Witnessing these events is one of those things you just have to see to believe, it is unlike even flying above the clouds on an airplane. Since you are grounded in one place you can really sit and watch the clouds move and interact with the topography. Sometimes the clouds seem to roll in wave like patterns, other times they seem to drift aimlessly in and out, in and out. In other cases the clouds will roll over a ridgeline and evaporate before reaching the other side, and sometimes they rise and descend as if the Earth is breathing. Just absolutely incredible!

To review, during calm clear weather in summer, warm air temperatures combined with cool ocean temperatures create low clouds that are then pulled inland due to onshore flow. This is how you get cloud inversions. The behavior of cloud inversions is finicky and delicate with no ever being a guarantee, but keep an eye on these factors and your chances of encountering this phenomenon is greatly increased.


Below is a gallery of images I've taken over the years from cloud inversions I have encountered. Enjoy!


Big Sur California
Wildflowers bloom on a slope high above a cloud deck over the Pacific in Big Sur, California.

Big Sur California
Lupine above the clouds over the Pacific Ocean.

Carrizo Plain California
Clouds break under a marine layer in the Carrizo Plain in California

Paso Robles California
A marine layer breaks at sunrise over the coastal hills near Paso Robles, California.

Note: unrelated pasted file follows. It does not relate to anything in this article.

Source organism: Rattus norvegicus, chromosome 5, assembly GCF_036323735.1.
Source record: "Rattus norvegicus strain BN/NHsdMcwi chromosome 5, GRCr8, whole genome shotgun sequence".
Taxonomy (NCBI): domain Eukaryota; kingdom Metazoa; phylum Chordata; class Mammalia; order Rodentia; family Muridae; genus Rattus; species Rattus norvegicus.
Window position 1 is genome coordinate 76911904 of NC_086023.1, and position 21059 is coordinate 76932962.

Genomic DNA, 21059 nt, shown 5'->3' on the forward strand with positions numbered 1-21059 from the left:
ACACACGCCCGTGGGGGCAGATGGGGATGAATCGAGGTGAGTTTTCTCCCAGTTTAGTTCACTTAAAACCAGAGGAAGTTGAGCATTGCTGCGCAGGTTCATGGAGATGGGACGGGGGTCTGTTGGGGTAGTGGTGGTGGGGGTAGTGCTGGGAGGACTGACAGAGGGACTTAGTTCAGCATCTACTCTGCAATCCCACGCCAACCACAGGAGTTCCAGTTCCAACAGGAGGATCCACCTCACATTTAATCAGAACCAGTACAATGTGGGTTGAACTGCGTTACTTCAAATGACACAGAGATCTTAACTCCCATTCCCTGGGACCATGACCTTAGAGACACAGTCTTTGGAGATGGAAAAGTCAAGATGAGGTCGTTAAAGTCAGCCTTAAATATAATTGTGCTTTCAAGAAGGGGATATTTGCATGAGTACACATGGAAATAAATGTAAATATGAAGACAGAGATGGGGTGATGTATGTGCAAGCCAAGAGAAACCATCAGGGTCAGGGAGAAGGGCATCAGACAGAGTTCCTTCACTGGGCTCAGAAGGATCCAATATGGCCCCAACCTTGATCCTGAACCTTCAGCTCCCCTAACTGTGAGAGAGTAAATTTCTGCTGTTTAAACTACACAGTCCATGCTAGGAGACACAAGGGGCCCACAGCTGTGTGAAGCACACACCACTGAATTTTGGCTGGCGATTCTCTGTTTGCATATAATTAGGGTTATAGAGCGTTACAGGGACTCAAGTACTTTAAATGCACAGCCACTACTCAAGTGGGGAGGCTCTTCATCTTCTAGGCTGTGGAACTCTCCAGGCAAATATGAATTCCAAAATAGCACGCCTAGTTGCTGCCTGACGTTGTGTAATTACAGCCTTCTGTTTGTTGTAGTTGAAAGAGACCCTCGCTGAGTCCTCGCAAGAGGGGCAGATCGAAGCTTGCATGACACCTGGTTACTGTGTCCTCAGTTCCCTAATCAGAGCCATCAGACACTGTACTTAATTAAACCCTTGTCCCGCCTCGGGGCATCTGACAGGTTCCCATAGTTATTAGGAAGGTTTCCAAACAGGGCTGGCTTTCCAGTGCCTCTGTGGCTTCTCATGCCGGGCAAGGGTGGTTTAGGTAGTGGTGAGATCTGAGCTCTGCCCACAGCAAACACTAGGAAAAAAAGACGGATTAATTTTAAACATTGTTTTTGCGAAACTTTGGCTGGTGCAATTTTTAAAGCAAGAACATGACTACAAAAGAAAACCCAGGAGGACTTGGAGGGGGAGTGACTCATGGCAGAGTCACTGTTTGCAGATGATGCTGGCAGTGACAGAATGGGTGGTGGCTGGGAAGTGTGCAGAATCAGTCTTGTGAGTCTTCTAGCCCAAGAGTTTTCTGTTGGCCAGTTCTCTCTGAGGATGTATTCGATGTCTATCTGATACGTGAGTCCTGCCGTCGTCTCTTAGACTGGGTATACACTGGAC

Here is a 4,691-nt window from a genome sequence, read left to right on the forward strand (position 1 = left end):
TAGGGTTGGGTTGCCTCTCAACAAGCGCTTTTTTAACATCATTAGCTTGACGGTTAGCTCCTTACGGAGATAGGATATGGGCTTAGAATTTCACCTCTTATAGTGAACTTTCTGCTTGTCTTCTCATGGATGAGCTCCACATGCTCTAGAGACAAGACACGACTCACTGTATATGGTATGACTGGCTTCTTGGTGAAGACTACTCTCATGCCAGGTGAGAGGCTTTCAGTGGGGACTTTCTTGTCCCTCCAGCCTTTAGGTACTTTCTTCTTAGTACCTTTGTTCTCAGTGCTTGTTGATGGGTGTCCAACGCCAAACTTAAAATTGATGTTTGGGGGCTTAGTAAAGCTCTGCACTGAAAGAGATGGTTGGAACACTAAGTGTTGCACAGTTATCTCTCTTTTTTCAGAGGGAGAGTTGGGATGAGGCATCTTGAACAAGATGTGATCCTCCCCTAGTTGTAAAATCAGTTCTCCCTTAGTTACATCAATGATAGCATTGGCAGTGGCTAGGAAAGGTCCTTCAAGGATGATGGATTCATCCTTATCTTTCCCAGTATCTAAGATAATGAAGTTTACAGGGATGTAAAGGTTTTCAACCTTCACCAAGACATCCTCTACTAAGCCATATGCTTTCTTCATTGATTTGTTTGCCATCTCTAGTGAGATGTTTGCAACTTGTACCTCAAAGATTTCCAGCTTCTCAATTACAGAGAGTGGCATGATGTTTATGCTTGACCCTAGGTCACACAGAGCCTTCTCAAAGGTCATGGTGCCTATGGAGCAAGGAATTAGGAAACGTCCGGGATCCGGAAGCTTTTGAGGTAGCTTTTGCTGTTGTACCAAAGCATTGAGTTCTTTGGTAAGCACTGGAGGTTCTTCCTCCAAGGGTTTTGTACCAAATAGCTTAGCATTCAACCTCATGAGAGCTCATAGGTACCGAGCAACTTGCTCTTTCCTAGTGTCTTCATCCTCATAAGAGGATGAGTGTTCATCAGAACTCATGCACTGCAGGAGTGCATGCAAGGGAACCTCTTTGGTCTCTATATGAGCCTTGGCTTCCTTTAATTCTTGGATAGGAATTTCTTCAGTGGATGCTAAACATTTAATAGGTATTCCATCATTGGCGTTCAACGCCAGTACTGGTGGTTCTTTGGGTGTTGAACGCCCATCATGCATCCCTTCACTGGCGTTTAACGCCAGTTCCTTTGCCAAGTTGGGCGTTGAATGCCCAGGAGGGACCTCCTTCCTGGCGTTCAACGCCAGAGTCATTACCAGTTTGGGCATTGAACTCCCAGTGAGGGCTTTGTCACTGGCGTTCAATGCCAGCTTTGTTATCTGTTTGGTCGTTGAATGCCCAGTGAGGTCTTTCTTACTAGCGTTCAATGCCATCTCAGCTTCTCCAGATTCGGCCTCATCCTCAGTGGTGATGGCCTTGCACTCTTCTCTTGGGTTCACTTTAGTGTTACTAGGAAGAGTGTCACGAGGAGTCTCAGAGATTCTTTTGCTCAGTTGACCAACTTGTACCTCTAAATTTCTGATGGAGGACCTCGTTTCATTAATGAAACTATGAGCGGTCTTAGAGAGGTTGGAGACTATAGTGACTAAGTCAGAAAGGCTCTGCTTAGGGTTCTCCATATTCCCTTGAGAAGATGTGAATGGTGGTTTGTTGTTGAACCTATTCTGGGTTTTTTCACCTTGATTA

North Cascades Washington
A ridgeline peaks over the cloud inversion in the Cascades in Washington.

North Cascades Washington.
Sunset above a cloud inversion in the North Cascades in Washington.

North Cascades Washington
The highest peaks appear as islands above a sea of clouds.

Mount Baker Washington
Mount Baker rises above the cloud inversion at sunset,

North Cascades Washington
North Cascades as sunset.

North Cascades Washington
A cloud inversion wraps around a peak in the Cascades in Washington.

Alpine Lakes Washington
A thin cloud tries to form in a deep valley in the Alpine Lakes Wilderness in Washington.

Mount Rainier National Park
A thin cloud inversion in Mount Rainier National Park at sunrise.

Mount Saint Helens
Mount Saint Helens seems to float between the sky and ground as a marine layer rolls in.

Morro Bay California
A strong cloud inversion over Morro Bay in central California.

Redwoods California
Redwoods poke above a marine layer in Sonoma County, California.

Mount Rainier Washington
An inversion beneath the mighty Mount Rainier in Washington.

Olympic National Park Washington
A marine layer erodes over the rugged Olympic coast in Washington.

Olympic National Park Washington
Sea stars bask in the grey skies of the June Gloom in Olympic National Park in Washington.

Mount Rainier Washington.
Looking west towards Mount Rainier as a marine layer rolls in.

Washington San Juan Islands
Low clouds stream inland from the Salish Sea in Washington.

Mount Hood Oregon
A marine layer pushes into Mount Hood at sunset.

Mount Saint Helens
Mount Saint Helens emerges from the cloud deck for a brief moment.

Mount Saint Helens
At the top of the cloud deck.

North Cascades Washington
A strong inversion in North Cascades National Park in Washington.